I read very few non-fiction books. I’m not sure why. There are plenty of subjects I find interesting. Of those subjects, many books have been written by writers who I’m sure did plenty of research and presented those already interesting subjects in a way that gave them new life. I’m not talking based on my experience reading non-fiction books, it’s just the probability of numbers. Like many young adults who grew up with the internet boom of the nineties, I’ve been bombarded every which way by information and because of it I have interests in many different fields of knowledge. Fiction has always been a dominating interest, maybe because of its inherent entertainment value. Growing up, I’ve always enjoyed learning but since I’ve finished high school, the amount of free time I have has been reduced and I’d rather spend my time being entertained than learning, no matter how curious I might be about a particular subject.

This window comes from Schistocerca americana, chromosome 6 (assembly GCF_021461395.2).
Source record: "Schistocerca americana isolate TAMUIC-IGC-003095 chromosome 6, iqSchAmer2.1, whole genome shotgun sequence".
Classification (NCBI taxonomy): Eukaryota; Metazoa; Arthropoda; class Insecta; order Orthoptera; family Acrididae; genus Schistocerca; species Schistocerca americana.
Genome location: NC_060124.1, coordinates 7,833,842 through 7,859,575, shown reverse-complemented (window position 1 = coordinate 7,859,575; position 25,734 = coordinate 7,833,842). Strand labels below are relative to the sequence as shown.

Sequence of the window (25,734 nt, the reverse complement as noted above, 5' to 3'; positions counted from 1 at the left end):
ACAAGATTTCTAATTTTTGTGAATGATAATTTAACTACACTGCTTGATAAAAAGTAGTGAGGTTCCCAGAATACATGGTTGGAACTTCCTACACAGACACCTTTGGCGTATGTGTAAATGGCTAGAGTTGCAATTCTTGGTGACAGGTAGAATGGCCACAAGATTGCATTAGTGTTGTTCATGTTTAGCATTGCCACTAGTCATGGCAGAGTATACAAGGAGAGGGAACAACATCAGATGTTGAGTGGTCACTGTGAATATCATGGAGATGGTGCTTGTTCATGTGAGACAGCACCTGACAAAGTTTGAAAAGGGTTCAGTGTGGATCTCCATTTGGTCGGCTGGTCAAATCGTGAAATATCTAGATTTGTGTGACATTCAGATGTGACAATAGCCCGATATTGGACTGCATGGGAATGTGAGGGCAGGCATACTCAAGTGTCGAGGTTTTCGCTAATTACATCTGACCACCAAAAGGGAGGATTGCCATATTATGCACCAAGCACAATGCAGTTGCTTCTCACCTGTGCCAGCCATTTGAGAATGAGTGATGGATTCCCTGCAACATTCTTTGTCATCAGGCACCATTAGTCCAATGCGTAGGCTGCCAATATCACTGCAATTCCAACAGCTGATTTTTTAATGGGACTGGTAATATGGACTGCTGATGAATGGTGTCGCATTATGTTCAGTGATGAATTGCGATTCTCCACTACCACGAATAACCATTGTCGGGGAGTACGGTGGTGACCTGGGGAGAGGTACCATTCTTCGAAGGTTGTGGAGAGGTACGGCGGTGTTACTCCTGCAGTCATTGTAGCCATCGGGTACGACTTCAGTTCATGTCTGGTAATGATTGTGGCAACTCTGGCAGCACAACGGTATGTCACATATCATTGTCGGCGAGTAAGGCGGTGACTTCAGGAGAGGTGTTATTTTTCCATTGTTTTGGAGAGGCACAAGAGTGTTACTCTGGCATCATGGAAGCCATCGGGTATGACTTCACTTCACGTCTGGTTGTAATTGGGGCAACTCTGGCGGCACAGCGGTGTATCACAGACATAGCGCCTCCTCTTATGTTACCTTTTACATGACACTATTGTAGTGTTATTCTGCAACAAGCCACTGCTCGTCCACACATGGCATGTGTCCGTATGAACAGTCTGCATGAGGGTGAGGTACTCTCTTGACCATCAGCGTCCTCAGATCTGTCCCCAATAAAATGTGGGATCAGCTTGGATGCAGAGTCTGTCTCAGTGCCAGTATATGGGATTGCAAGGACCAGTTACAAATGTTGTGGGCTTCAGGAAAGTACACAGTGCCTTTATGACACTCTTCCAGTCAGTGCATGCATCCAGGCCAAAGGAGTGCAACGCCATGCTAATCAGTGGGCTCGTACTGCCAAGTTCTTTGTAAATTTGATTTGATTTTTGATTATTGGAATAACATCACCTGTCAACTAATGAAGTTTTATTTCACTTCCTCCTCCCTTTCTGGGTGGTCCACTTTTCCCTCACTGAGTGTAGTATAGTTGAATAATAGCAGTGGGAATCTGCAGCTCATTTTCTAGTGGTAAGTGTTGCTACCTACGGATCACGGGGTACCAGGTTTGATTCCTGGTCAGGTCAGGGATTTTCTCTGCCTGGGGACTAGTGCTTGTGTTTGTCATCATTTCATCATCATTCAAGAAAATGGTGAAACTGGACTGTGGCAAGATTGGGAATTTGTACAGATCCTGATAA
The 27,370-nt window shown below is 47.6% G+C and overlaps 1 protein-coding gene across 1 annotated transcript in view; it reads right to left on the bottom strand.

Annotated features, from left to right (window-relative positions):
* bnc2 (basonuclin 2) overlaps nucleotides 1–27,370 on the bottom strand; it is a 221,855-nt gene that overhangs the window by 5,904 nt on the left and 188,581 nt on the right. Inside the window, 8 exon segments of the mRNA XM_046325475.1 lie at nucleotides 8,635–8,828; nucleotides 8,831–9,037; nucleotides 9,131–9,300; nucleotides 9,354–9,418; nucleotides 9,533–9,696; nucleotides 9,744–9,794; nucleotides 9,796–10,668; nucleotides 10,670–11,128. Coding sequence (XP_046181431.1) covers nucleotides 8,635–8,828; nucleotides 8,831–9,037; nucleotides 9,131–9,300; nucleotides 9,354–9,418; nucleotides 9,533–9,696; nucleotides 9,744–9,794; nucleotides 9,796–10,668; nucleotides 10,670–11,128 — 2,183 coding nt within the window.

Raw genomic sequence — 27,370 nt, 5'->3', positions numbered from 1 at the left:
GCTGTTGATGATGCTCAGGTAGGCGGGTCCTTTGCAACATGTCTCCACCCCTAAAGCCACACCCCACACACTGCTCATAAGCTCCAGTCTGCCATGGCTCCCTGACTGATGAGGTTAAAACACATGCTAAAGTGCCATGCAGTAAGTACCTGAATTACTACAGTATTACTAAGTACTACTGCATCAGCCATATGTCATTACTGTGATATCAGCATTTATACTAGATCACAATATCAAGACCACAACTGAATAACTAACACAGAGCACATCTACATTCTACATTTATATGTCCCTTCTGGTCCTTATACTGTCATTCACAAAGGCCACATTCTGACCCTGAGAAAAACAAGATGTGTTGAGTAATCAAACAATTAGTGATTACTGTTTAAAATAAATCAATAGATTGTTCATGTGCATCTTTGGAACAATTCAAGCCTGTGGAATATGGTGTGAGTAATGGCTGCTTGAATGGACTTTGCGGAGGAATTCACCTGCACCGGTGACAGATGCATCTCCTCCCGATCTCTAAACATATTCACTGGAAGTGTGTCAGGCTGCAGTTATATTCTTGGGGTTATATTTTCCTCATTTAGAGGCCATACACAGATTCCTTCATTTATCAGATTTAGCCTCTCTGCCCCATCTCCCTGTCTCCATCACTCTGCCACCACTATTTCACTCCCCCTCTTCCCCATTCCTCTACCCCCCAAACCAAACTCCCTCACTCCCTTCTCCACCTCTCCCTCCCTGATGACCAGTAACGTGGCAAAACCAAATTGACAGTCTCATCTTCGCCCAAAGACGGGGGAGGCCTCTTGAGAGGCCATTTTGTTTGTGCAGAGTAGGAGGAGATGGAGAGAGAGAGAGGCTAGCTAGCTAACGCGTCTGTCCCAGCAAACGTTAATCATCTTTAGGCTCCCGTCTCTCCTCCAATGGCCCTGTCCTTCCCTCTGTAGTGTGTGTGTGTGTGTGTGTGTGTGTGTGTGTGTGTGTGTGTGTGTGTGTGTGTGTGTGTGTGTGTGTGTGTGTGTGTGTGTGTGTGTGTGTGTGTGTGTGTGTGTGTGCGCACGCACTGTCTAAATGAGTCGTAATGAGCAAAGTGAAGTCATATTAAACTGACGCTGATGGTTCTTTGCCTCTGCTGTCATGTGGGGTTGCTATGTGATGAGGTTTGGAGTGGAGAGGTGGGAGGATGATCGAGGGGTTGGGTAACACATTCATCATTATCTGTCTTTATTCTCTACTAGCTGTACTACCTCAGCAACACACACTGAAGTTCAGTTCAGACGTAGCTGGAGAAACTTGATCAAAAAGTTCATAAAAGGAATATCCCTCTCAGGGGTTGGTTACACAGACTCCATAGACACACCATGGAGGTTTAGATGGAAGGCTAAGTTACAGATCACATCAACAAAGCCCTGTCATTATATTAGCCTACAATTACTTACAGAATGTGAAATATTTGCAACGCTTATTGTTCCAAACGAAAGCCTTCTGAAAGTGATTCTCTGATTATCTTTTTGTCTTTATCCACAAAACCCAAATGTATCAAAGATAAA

It’s not to say I’ve forgone any opportunity to learn, more that I’ve narrowed the time in which I give myself the chance to research and explore. The number of non-fiction books I read in comparison to fiction novels is very, very small. It’s a ratio of about one book in fifty. After creating a Goodreads account and tracking my annual reading progress, I’ve come to realize just how few non-fiction books I read. I’ve attempted to rectify that by buying a few non-fiction books in the recent past but I’ve yet to really read many of them. This year, I’ve managed to read one. I know, that’s not very impressive nor does it present a change in reading behaviour, but it’s a start.